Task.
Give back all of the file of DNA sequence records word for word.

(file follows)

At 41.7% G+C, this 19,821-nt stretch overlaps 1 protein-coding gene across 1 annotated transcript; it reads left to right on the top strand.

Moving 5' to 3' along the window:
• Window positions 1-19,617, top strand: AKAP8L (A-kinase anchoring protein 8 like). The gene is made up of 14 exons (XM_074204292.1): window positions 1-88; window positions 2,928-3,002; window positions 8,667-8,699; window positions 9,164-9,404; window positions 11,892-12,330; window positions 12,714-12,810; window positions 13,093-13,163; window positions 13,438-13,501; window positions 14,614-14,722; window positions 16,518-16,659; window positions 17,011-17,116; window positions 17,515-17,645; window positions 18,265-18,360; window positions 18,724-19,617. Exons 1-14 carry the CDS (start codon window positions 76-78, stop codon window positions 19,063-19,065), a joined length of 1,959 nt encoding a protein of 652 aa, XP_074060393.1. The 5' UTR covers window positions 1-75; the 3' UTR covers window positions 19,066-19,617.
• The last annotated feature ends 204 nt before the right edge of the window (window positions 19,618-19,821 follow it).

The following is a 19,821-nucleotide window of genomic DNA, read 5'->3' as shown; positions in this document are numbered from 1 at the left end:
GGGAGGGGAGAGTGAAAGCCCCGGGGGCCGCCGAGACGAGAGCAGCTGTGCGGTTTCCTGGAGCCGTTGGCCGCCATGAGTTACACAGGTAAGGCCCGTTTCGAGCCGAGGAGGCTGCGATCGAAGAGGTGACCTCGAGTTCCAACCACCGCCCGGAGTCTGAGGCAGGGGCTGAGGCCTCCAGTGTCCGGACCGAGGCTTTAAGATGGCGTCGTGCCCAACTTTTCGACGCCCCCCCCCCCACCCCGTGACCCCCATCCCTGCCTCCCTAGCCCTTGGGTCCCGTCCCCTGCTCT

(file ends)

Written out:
At 41.7% G+C, this 19,821-nt stretch overlaps 1 protein-coding gene across 1 annotated transcript; it reads left to right on the top strand.

Moving 5' to 3' along the window:
• Window positions 1-19,617, top strand: AKAP8L (A-kinase anchoring protein 8 like). The gene is made up of 14 exons (XM_074204292.1): window positions 1-88; window positions 2,928-3,002; window positions 8,667-8,699; window positions 9,164-9,404; window positions 11,892-12,330; window positions 12,714-12,810; window positions 13,093-13,163; window positions 13,438-13,501; window positions 14,614-14,722; window positions 16,518-16,659; window positions 17,011-17,116; window positions 17,515-17,645; window positions 18,265-18,360; window positions 18,724-19,617. Exons 1-14 carry the CDS (start codon window positions 76-78, stop codon window positions 19,063-19,065), a joined length of 1,959 nt encoding a protein of 652 aa, XP_074060393.1. The 5' UTR covers window positions 1-75; the 3' UTR covers window positions 19,066-19,617.
• The last annotated feature ends 204 nt before the right edge of the window (window positions 19,618-19,821 follow it).

The following is a 19,821-nucleotide window of genomic DNA, read 5'->3' as shown; positions in this document are numbered from 1 at the left end:
GGGAGGGGAGAGTGAAAGCCCCGGGGGCCGCCGAGACGAGAGCAGCTGTGCGGTTTCCTGGAGCCGTTGGCCGCCATGAGTTACACAGGTAAGGCCCGTTTCGAGCCGAGGAGGCTGCGATCGAAGAGGTGACCTCGAGTTCCAACCACCGCCCGGAGTCTGAGGCAGGGGCTGAGGCCTCCAGTGTCCGGACCGAGGCTTTAAGATGGCGTCGTGCCCAACTTTTCGACGCCCCCCCCCCCACCCCGTGACCCCCATCCCTGCCTCCCTAGCCCTTGGGTCCCGTCCCCTGCTCT